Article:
Current Weather
The Spy FM

Nigeria Moves To Clean Up Lead Pollution From Gold Mines

Filed by KOSU News in Health.
February 6, 2013

Finally, the Nigerian government is fulfilling its promise to help thousands of kids, who have been exposed to toxic levels of lead.

After months of delay and red tape, the government has released $4 million to clean up lead in soil near illegal gold mines in northern Nigeria.

“We had a glass of champagne after the announcement,” says Ivan Gayton, who directs Doctors Without Borders in Nigeria. “But it’s not done yet. This is only the beginning of the work.”

For nearly a year now, Gayton and his medical team have wanted to treat roughly 1,500 children in the town of Bagega for lead poisoning. But the doctors didn’t have a safe place to set up clinics.

Gayton also says it would have been useless to try to clear lead out of kids’ systems only to send them back to a contaminated village.

The release of the funds will allow soil remediation to begin around Bagega, and then kids will have a safe place to return to after treatment.

Gayton says the contamination levels at Bagega are particularly high. “It may be one of the worst lead contamination sites in the world,” he tells Shots.

Lead poisoning in northern Nigeria has already killed more than 400 children and sickened thousands more.

About a decade ago, as the international price of gold rose toward record highs, villagers started mining gold from local rock formations.

Unfortunately, the gold deposits in this part of Nigeria run alongside veins of lead. As miners crush the ore to process it, they release toxic lead dust into the air.

Some children showed up at health clinics with blood lead levels above 400, or 40 times higher than what the U.S. Centers for Disease Control and Prevention says is a cause for concern.

The lead poisoning has caused cognitive and developmental delays in children. In severe cases, kids were going into convulsions and even dying.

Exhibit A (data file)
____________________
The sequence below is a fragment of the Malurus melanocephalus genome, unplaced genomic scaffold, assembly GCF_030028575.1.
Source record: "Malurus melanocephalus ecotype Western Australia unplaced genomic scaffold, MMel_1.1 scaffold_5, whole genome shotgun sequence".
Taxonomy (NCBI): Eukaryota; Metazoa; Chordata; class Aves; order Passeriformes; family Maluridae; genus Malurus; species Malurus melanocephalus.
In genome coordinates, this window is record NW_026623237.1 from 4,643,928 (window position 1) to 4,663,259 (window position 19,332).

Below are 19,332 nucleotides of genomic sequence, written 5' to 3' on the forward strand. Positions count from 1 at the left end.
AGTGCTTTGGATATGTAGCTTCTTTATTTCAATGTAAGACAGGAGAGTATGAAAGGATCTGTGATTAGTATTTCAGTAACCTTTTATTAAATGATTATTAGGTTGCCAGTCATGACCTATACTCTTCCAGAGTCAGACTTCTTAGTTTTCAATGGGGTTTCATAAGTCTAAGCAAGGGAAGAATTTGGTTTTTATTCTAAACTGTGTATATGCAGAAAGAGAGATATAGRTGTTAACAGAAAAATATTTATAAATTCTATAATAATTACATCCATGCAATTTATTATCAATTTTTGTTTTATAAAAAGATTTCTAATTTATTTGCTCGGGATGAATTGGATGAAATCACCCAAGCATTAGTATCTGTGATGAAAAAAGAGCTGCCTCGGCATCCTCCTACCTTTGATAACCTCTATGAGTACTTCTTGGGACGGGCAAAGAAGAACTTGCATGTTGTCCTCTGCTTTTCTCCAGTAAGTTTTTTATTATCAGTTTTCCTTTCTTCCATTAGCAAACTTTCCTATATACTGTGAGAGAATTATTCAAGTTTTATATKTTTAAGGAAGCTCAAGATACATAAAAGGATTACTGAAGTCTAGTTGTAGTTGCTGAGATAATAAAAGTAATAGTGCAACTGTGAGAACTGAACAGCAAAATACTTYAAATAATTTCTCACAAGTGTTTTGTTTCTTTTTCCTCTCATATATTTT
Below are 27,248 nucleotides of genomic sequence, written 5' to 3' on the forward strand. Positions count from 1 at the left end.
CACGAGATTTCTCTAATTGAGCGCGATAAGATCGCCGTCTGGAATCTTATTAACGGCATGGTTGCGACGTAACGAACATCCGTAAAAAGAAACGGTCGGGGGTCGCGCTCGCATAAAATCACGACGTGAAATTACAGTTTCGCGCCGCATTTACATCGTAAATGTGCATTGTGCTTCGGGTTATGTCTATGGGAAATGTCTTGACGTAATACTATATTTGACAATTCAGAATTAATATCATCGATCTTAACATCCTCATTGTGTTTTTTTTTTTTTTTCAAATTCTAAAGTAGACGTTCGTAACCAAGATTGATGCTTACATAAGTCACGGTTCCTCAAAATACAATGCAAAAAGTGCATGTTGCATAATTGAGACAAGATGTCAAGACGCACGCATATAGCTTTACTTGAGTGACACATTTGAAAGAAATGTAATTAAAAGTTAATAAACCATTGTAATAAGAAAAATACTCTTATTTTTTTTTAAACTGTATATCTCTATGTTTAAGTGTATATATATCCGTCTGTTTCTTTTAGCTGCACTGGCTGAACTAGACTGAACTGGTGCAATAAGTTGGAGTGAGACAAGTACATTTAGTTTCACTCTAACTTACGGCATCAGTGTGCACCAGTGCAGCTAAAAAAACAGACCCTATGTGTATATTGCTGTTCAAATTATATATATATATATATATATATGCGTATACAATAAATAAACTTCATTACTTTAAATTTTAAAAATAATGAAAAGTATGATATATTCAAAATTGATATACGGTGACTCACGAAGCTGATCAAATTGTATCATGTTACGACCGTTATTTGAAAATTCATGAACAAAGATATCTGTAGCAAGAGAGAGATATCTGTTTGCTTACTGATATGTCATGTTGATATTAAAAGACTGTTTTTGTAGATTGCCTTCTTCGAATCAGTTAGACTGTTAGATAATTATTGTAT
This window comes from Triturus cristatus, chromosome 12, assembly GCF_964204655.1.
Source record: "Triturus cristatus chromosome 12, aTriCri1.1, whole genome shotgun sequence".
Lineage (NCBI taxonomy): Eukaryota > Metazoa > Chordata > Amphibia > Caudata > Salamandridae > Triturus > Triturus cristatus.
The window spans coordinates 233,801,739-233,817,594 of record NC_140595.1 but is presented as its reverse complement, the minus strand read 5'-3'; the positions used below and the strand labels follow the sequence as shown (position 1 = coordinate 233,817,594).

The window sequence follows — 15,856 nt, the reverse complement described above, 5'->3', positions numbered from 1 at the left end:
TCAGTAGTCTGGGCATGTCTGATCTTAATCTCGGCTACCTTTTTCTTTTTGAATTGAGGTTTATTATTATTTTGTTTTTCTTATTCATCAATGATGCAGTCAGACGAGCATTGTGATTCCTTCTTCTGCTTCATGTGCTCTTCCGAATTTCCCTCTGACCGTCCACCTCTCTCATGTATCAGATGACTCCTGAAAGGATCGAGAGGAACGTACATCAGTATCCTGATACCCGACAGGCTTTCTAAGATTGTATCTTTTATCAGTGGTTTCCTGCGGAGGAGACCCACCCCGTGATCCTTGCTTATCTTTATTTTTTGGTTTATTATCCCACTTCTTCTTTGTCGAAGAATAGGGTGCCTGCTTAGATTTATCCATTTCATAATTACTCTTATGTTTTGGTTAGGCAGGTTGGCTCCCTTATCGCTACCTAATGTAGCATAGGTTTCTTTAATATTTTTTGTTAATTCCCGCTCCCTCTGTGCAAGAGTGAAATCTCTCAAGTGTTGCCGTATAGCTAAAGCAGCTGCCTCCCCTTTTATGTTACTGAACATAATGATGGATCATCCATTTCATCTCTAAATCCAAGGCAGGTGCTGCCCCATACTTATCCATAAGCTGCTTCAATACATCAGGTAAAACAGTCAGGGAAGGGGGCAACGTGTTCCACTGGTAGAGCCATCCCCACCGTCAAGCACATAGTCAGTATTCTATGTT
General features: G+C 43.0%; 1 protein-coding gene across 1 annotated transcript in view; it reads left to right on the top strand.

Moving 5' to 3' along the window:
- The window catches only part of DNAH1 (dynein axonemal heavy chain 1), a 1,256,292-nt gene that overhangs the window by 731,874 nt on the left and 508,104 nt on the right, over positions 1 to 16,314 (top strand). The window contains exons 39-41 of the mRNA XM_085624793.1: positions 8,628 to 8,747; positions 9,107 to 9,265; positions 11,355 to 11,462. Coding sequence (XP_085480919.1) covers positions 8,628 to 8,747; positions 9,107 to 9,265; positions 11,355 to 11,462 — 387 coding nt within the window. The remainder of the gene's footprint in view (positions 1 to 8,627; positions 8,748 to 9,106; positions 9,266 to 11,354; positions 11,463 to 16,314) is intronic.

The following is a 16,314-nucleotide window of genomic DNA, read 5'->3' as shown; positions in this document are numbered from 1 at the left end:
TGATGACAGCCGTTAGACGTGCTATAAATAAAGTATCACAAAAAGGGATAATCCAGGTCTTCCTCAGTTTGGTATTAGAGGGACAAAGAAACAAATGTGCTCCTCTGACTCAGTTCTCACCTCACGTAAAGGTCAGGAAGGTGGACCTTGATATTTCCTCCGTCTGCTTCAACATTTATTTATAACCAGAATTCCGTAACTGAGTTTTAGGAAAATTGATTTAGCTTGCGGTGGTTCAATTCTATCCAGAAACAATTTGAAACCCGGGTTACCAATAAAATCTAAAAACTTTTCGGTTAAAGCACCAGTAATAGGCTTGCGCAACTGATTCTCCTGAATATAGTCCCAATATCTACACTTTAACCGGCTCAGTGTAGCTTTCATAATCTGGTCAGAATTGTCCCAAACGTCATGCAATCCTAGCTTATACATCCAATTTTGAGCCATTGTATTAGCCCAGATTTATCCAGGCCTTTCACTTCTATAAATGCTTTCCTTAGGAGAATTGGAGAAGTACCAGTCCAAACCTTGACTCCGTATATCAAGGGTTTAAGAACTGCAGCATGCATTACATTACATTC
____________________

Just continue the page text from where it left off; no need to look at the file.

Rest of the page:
An Idaho-based company remediated the soil in several villages in the state of Zamfara, but the money to clean up Bagega had been tied up in the Nigerian bureaucracy for more than a year.

Doctors Without Borders physicians have been treating only the most severe cases of lead poisoning from Bagega, saying that more widespread treatment would be futile if the patients immediately return to a contaminated environment.

Gayton says the release of the remediation money is a major step forward for helping these kids.

But the long delay has exacted a heavy toll. “By now the most vulnerable children are already dead,” he says. [Copyright 2013 NPR]

Leave a Reply

12AM to 5AM The Spy

The Spy

An eclectic mix of the Spy's library of more than 10,000 songs curated by Ferris O'Brien.

Listen Live Now!

5AM to 9AM Morning Edition

Morning Edition

For more than two decades, NPR's Morning Edition has prepared listeners for the day ahead with two hours of up-to-the-minute news, background analysis, commentary, and coverage of arts and sports.

View the program guide!

9AM to 10AM The Takeaway

The Takeaway

A fresh alternative in morning news, "The Takeaway" provides a breadth and depth of world, national and regional news coverage that is unprecedented in public media.

View the program guide!

Upcoming Events in your area (Submit your event today!)

Streaming audio and podcasts

Stream KOSU on your smartphone

Phone Streaming

SmartPhone listening options on this page are intended for many iPhones, Blackberries, etc. with low-cost software applications available to listen to our full-time web streams, both News on KOSU-1 and Classical on KOSU-2.

Learn more about our complete range of streaming services

We're perfecting the patient experience - Stillwater Medical Center